SYDNEY(Reuters) - Australia's competition watchdog said on Tuesday it plans to reject a proposal for Qantas Airways and China Eastern Airlines Corp to co-ordinate operations.
In a draft decision, the Australian Competition & Consumer Commission said the plan could lead to "significant public detriment" by increasing the carriers' ability and incentive to limit capacity or raise airfares on the Sydney-Shanghai route.
Qantas and China Eastern together account for more than 80 per cent of capacity on direct services on the Sydney-Shanghai route, which accounts for about a quarter of all direct flights between China and Australia, the ACCC said. "They are the two major airlines on the route and the only airlines offering daily flights, and so the major competitive constraint on each other. Competition between them will be greatly reduced under the proposed agreement," ACCC Chairman Rod Sims said in a statement.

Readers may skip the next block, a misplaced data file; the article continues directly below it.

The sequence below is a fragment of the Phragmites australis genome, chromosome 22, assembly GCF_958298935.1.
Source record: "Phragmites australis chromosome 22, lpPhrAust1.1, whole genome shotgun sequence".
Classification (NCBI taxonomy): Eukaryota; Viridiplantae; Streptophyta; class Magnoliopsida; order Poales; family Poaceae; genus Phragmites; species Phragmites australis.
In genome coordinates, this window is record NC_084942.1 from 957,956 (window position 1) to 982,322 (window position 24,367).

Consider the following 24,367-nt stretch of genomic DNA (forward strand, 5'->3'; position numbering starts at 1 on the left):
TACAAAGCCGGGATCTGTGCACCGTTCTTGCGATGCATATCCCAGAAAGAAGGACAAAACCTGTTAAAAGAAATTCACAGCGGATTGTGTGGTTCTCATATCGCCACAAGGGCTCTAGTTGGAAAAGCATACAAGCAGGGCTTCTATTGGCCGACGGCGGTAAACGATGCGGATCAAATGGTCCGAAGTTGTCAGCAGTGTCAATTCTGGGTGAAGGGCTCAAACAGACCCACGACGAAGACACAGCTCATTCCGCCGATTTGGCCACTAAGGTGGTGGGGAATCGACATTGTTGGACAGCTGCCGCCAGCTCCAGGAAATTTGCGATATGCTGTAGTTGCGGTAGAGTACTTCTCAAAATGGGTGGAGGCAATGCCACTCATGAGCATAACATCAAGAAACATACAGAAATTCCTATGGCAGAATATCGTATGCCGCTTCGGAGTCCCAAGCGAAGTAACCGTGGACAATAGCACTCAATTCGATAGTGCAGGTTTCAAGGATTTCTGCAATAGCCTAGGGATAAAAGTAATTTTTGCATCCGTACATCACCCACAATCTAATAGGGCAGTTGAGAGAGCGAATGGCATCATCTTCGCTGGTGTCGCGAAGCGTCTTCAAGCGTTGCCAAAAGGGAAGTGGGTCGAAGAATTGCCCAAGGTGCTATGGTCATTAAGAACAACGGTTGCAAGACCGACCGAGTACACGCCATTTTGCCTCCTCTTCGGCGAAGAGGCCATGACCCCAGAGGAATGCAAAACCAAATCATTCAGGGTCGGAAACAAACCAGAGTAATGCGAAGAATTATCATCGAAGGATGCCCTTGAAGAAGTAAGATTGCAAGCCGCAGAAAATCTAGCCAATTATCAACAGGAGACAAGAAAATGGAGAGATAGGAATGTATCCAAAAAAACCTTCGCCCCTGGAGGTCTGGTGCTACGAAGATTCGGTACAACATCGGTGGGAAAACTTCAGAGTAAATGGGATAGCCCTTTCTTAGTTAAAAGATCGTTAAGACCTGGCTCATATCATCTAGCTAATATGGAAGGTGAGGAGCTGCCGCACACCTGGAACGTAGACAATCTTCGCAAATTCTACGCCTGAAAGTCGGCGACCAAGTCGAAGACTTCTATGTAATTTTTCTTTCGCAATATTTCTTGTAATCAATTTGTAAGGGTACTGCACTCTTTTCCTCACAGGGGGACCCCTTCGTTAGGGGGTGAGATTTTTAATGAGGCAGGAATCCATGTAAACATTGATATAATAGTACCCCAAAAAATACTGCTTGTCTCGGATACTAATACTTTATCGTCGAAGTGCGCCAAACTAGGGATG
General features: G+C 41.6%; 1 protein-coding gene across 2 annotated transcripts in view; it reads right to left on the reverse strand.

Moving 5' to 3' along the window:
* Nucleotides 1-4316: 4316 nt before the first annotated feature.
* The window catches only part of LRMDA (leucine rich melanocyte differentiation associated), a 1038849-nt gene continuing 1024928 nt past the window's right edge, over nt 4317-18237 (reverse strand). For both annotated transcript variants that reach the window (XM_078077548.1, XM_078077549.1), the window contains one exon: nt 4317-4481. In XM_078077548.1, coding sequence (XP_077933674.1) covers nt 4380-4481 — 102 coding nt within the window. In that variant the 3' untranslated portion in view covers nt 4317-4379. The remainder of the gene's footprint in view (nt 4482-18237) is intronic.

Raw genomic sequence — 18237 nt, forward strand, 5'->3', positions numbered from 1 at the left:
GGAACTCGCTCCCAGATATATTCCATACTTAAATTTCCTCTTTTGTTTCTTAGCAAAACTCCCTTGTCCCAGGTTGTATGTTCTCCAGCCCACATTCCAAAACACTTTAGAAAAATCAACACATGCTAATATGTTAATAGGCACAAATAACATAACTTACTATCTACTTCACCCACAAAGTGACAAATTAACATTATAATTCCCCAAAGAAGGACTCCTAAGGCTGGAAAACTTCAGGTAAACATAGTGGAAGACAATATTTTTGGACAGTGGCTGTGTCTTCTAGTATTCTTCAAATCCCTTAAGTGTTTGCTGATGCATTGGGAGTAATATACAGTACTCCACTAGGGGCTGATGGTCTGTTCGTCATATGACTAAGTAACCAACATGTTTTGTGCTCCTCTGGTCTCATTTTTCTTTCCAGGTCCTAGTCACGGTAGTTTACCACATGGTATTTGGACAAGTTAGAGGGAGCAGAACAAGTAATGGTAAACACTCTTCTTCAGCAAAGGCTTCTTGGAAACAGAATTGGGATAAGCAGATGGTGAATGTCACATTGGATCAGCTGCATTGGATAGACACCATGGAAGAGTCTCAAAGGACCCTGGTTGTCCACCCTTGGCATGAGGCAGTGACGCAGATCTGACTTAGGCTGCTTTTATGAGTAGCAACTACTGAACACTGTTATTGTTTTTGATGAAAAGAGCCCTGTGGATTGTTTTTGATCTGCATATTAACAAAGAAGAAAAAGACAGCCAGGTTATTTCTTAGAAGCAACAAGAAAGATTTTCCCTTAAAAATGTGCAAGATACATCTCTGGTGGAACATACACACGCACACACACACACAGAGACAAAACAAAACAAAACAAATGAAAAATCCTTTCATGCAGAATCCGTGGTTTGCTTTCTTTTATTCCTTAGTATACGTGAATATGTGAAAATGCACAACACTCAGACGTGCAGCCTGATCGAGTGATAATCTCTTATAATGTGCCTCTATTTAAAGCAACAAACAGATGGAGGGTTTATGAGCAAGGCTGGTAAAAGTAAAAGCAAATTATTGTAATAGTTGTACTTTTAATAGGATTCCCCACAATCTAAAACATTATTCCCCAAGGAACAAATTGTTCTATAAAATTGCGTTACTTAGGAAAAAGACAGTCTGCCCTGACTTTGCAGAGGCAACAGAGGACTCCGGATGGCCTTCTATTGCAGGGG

Under the agreement, Qantas would co-locate at China Eastern's terminal in Shangai, providing better connectivity for passengers transferring to the latter's flight in Shanghai and leading to cost savings for both carriers.
Still, the range of travel options available to passengers for travel beyond Shanghai may not increase, the ACCC noted.
The watchdog is seeking submissions before making a final decision. Submissions are due by April 5.
Last month, Qantas reported its best first-half profit in four years, reporting a profit at its troubled international divisions for the first time since the global financial crisis.
Qantas has struggled in recent years thanks to high fuel costs, a strong Australian dollar, increasing international competition and a domestic price war with rival Virgin Australia Holdings.